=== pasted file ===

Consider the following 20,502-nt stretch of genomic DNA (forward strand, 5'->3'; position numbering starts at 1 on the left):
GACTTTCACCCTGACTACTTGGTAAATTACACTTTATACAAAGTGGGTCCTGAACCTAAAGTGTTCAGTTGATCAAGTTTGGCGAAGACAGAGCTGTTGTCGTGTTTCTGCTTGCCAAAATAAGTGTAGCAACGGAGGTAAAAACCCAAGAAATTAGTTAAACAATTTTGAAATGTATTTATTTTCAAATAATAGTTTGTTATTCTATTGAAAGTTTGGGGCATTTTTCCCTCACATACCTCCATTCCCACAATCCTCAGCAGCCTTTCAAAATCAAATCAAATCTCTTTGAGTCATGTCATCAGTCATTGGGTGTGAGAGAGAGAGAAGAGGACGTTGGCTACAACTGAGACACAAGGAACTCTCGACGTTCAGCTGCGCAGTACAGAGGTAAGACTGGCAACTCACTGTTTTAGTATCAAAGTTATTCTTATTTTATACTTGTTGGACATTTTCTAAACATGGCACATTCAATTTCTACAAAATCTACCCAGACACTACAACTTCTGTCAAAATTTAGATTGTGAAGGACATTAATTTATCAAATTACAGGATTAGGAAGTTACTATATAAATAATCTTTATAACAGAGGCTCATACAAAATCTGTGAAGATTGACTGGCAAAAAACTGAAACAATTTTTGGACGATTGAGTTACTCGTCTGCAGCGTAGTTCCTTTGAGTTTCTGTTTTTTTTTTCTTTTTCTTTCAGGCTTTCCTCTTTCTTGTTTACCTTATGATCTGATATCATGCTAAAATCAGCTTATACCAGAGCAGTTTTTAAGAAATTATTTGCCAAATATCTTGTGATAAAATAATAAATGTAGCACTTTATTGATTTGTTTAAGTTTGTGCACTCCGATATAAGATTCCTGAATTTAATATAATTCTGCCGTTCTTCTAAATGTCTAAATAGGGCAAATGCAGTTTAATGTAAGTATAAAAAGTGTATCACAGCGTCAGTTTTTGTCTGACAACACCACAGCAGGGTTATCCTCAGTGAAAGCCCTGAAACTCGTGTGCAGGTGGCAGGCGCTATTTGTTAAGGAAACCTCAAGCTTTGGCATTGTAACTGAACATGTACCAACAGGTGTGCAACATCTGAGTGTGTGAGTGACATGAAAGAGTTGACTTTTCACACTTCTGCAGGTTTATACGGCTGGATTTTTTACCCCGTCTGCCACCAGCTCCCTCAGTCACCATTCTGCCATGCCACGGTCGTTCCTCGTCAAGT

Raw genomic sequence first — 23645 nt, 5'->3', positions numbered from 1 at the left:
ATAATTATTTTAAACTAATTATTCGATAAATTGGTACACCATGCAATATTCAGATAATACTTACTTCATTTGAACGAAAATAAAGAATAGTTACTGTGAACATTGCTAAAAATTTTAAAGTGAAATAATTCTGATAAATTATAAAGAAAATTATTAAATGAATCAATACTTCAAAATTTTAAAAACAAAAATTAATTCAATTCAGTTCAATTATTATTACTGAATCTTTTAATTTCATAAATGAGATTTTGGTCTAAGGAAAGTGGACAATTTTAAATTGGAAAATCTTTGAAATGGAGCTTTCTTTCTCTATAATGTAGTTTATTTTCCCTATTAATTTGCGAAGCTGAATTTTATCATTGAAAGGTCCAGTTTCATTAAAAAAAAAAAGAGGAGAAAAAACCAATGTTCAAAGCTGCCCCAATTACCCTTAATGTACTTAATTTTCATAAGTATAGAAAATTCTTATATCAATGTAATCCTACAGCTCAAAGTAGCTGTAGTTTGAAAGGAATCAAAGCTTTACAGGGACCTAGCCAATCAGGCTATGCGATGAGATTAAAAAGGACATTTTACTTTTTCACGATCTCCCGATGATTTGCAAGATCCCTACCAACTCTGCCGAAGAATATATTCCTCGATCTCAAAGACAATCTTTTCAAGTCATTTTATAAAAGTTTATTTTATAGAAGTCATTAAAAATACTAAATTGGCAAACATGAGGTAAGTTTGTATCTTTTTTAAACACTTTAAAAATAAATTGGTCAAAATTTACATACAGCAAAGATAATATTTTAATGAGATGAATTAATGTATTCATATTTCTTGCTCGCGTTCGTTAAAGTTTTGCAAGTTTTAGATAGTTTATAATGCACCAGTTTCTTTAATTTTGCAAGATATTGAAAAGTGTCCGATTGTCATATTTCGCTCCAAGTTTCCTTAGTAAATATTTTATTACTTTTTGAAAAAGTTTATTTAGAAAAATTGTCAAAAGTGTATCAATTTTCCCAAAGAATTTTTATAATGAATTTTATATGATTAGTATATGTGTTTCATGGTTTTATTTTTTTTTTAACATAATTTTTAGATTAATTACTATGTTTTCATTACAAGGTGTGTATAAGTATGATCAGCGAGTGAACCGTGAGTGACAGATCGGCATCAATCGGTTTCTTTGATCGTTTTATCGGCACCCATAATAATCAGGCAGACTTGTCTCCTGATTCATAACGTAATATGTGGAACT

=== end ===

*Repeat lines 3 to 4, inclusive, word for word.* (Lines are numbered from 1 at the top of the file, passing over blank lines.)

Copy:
Raw genomic sequence first — 23645 nt, 5'->3', positions numbered from 1 at the left:
ATAATTATTTTAAACTAATTATTCGATAAATTGGTACACCATGCAATATTCAGATAATACTTACTTCATTTGAACGAAAATAAAGAATAGTTACTGTGAACATTGCTAAAAATTTTAAAGTGAAATAATTCTGATAAATTATAAAGAAAATTATTAAATGAATCAATACTTCAAAATTTTAAAAACAAAAATTAATTCAATTCAGTTCAATTATTATTACTGAATCTTTTAATTTCATAAATGAGATTTTGGTCTAAGGAAAGTGGACAATTTTAAATTGGAAAATCTTTGAAATGGAGCTTTCTTTCTCTATAATGTAGTTTATTTTCCCTATTAATTTGCGAAGCTGAATTTTATCATTGAAAGGTCCAGTTTCATTAAAAAAAAAAAGAGGAGAAAAAACCAATGTTCAAAGCTGCCCCAATTACCCTTAATGTACTTAATTTTCATAAGTATAGAAAATTCTTATATCAATGTAATCCTACAGCTCAAAGTAGCTGTAGTTTGAAAGGAATCAAAGCTTTACAGGGACCTAGCCAATCAGGCTATGCGATGAGATTAAAAAGGACATTTTACTTTTTCACGATCTCCCGATGATTTGCAAGATCCCTACCAACTCTGCCGAAGAATATATTCCTCGATCTCAAAGACAATCTTTTCAAGTCATTTTATAAAAGTTTATTTTATAGAAGTCATTAAAAATACTAAATTGGCAAACATGAGGTAAGTTTGTATCTTTTTTAAACACTTTAAAAATAAATTGGTCAAAATTTACATACAGCAAAGATAATATTTTAATGAGATGAATTAATGTATTCATATTTCTTGCTCGCGTTCGTTAAAGTTTTGCAAGTTTTAGATAGTTTATAATGCACCAGTTTCTTTAATTTTGCAAGATATTGAAAAGTGTCCGATTGTCATATTTCGCTCCAAGTTTCCTTAGTAAATATTTTATTACTTTTTGAAAAAGTTTATTTAGAAAAATTGTCAAAAGTGTATCAATTTTCCCAAAGAATTTTTATAATGAATTTTATATGATTAGTATATGTGTTTCATGGTTTTATTTTTTTTTTAACATAATTTTTAGATTAATTACTATGTTTTCATTACAAGGTGTGTATAAGTATGATCAGCGAGTGAACCGTGAGTGACAGATCGGCATCAATCGGTTTCTTTGATCGTTTTATCGGCACCCATAATAATCAGGCAGACTTGTCTCCTGATTCATAACGTAATATGTGGAACT